Opinion 3 minute read
The pandemic brought in additional responsibilities for everyone across the world. In India, male and female employees had to level up, push their barriers to accomplish more while striking a balance between their work and domestic responsibilities. However, when it came to compensation, there was a huge disparity between the payment of male and female employees. Last year, a study went on to show how 65% of the women got a bonus for additional responsibilities in contrast to around 70% of the men receiving it. The gender pay gap is not new, social dynamics and work culture being responsible for decisions regarding payments. Pay gaps cannot be bridged overnight, but individual strategies and collective awareness can help change things for the better.
In a world where women are often used to settling for less, it’s also important to focus on the art of negotiation and drive conversations around it. Keeping in mind John F. Kennedy’s words, we must not negotiate out of fear, but we must never fear to negotiate. A lot of fear is based on our deep-rooted unconscious bias that prevents us from asking for more because we think we deserve less. The only way to get more is by asking for more, without the baggage of conditioning or any preconceived notion.
Understanding the bias
The gender divide, in many cultures, is established right in childhood. This means from a very young age girls might be expected to be more adjusting and accommodating in contrast to their male counterparts. This conditioning strikes a wedge which keeps widening with age. Later, in a professional sphere when women become adjusting instead of being assertive, seniors keep taking them for granted. This affects their pay in the long run as compared to men demanding higher salaries and earning way more.
Ushering in the change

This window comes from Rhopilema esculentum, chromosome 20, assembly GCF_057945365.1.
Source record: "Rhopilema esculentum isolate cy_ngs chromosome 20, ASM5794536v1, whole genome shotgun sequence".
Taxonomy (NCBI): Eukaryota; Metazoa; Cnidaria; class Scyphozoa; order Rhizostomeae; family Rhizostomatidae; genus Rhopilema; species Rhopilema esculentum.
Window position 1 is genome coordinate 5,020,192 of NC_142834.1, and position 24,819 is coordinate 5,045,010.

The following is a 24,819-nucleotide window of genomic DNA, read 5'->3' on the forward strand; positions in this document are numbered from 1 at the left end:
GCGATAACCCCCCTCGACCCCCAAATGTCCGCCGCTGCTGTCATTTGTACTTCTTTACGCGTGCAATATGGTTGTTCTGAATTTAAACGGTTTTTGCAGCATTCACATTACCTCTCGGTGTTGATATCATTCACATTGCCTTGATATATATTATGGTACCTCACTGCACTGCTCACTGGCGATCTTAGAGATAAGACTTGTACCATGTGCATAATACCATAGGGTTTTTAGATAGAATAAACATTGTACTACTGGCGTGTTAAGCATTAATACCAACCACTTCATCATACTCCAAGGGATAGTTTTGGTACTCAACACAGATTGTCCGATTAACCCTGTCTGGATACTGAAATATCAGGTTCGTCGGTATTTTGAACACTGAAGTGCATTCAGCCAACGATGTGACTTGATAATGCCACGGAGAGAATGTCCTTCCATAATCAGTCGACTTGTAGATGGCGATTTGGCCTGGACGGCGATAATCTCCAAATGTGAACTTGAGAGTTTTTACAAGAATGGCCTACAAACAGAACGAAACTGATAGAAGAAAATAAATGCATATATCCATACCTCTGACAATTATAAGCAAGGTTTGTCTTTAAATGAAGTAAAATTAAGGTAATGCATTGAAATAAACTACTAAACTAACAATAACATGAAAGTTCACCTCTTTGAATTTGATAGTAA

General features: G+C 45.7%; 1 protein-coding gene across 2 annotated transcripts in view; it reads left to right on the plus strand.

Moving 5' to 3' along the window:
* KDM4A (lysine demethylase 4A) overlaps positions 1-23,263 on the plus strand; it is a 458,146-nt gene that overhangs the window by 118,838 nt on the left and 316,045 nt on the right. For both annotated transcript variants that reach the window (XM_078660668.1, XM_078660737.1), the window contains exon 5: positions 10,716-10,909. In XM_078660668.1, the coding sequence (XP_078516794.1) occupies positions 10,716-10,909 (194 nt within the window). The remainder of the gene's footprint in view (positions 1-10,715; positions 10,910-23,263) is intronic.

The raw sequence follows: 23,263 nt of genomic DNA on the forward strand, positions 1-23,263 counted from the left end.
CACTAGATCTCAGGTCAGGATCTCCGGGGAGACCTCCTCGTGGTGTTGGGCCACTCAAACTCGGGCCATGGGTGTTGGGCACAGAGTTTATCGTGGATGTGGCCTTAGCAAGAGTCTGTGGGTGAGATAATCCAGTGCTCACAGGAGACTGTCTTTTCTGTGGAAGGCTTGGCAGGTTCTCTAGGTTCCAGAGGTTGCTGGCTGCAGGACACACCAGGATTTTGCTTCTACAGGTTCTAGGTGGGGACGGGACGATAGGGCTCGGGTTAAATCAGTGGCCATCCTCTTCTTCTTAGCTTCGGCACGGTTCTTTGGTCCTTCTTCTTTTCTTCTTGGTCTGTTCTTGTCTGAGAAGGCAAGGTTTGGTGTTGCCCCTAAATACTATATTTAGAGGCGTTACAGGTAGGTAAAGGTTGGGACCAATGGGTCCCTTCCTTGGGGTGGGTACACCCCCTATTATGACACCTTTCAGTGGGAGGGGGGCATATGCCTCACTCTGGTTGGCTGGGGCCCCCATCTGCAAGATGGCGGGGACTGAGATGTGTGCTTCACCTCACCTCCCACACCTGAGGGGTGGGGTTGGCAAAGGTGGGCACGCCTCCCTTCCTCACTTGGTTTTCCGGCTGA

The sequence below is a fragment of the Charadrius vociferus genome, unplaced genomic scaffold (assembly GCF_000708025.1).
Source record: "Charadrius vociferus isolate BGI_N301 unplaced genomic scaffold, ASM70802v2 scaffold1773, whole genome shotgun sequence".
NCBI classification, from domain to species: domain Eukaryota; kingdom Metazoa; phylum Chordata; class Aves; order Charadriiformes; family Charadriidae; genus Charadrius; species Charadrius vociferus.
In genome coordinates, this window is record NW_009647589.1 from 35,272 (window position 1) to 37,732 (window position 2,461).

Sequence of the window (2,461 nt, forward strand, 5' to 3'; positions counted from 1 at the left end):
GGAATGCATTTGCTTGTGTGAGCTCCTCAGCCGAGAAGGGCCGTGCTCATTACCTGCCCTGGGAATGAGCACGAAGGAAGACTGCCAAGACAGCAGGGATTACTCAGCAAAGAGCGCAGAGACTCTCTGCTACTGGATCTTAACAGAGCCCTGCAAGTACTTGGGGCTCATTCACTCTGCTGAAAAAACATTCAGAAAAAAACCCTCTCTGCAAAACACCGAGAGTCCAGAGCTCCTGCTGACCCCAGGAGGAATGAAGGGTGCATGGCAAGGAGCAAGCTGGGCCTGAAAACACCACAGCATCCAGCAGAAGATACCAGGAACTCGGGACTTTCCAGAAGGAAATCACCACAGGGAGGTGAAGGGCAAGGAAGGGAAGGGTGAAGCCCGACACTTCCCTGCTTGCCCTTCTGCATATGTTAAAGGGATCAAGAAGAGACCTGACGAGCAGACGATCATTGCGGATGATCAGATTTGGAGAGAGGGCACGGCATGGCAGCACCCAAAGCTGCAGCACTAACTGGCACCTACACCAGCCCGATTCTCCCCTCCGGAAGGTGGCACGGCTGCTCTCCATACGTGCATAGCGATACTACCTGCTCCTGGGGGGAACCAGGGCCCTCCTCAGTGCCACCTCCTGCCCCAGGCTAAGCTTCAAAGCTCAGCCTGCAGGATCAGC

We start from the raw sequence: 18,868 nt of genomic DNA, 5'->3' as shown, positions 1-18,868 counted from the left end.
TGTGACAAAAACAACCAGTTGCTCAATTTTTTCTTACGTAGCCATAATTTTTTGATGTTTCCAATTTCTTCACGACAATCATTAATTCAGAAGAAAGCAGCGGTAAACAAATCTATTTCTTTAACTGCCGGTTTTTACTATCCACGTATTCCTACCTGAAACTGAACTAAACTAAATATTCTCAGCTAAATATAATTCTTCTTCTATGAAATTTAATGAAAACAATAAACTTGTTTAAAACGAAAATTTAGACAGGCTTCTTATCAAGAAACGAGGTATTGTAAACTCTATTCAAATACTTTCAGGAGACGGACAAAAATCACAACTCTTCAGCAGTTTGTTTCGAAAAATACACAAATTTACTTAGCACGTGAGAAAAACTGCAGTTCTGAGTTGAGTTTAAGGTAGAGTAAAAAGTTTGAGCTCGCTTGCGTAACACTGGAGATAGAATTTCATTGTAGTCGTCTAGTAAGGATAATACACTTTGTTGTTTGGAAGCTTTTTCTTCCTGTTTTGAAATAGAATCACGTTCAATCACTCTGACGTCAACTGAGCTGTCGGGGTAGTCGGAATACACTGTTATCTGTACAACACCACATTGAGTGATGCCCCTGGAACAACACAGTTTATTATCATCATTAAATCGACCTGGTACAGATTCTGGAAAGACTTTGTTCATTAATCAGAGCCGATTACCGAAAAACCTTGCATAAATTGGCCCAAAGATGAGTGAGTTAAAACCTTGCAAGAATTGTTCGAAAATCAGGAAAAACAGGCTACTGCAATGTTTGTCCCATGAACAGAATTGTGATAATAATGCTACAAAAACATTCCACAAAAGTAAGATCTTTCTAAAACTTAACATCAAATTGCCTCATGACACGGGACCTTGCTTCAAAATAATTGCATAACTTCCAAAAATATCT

Things are slowly changing with more and more women coming to the fore and taking up the reins in many organisations. Research says once women become leaders, they are more assertive about their employees’ needs than their own. This is because negotiating on behalf of other employees aligns with the traditional behavioural pattern of the nurturer. When women are allowed to be at the bargaining table more, there is a higher chance of women having a positive economic impact on a company. Organisations can grow holistically when they ensure inclusivity and diversity through different steps and financial decisions are no different. When there are sensitization workshops and training sessions on budgeting and bargaining, both men and women should be encouraged to participate and practise for a more positive economic outcome.
Women leaders who have faced their struggles should be more open about ways in which other future leaders can cope with those struggles. Starting conversations around how women can make budgeting easy and how financial independence can go a long way in helping a woman make economical decisions in their workplace is necessary. Collective awareness can come about when more women talk about their personal experiences and share their knowledge. For most women, it is easier to connect and relate to another woman talking about similar financial hurdles. For some meticulous planning works in chalking out their financial journey and for the others, they like to try and explore before figuring out what works for them. Either way listening to influential women leaders can help other women make an informed choice. As more and more women become aware and ask for what they deserve, the gender gap can be gradually narrowed down.
If we wish to achieve gender equality for a sustainable tomorrow and ensure growth across industries, we must focus on inclusivity in every aspect. A systematic change starts with a small step and the issue of gender pay gap is no different.
Neha K Bisht, is Founder & CEO, Blue Buzz